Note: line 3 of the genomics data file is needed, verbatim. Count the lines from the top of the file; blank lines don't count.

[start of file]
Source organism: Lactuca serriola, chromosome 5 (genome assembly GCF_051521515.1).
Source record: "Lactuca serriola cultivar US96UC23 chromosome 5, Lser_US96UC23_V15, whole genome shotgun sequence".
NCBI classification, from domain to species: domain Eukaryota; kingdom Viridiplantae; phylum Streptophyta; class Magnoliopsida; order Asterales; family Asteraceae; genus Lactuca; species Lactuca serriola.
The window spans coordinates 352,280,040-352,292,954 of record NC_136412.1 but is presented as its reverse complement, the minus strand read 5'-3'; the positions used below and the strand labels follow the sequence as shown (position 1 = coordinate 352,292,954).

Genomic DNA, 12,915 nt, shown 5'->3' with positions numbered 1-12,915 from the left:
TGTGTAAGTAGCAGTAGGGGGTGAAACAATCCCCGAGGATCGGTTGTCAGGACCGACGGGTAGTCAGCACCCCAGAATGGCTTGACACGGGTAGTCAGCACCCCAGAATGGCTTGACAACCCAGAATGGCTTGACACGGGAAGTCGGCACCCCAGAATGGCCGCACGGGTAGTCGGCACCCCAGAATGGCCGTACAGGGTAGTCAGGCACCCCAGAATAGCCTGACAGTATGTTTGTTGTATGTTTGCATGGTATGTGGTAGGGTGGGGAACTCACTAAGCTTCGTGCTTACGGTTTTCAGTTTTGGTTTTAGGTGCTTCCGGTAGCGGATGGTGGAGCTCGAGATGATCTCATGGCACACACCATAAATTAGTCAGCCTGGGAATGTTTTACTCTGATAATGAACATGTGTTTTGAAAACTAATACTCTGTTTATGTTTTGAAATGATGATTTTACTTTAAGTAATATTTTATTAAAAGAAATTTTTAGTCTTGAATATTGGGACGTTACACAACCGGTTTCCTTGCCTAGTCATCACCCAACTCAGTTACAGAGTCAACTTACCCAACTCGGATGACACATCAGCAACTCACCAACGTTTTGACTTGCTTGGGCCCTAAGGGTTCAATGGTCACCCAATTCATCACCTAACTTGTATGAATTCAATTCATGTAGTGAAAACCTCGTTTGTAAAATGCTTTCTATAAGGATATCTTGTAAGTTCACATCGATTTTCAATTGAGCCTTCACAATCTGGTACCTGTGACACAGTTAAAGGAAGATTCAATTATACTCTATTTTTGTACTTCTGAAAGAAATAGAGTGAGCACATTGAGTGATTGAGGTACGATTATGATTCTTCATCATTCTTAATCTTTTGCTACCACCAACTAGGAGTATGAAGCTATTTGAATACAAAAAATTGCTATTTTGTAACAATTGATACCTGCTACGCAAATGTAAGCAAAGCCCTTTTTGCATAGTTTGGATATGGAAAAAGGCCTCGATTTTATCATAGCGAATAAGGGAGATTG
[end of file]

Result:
NCBI classification, from domain to species: domain Eukaryota; kingdom Viridiplantae; phylum Streptophyta; class Magnoliopsida; order Asterales; family Asteraceae; genus Lactuca; species Lactuca serriola.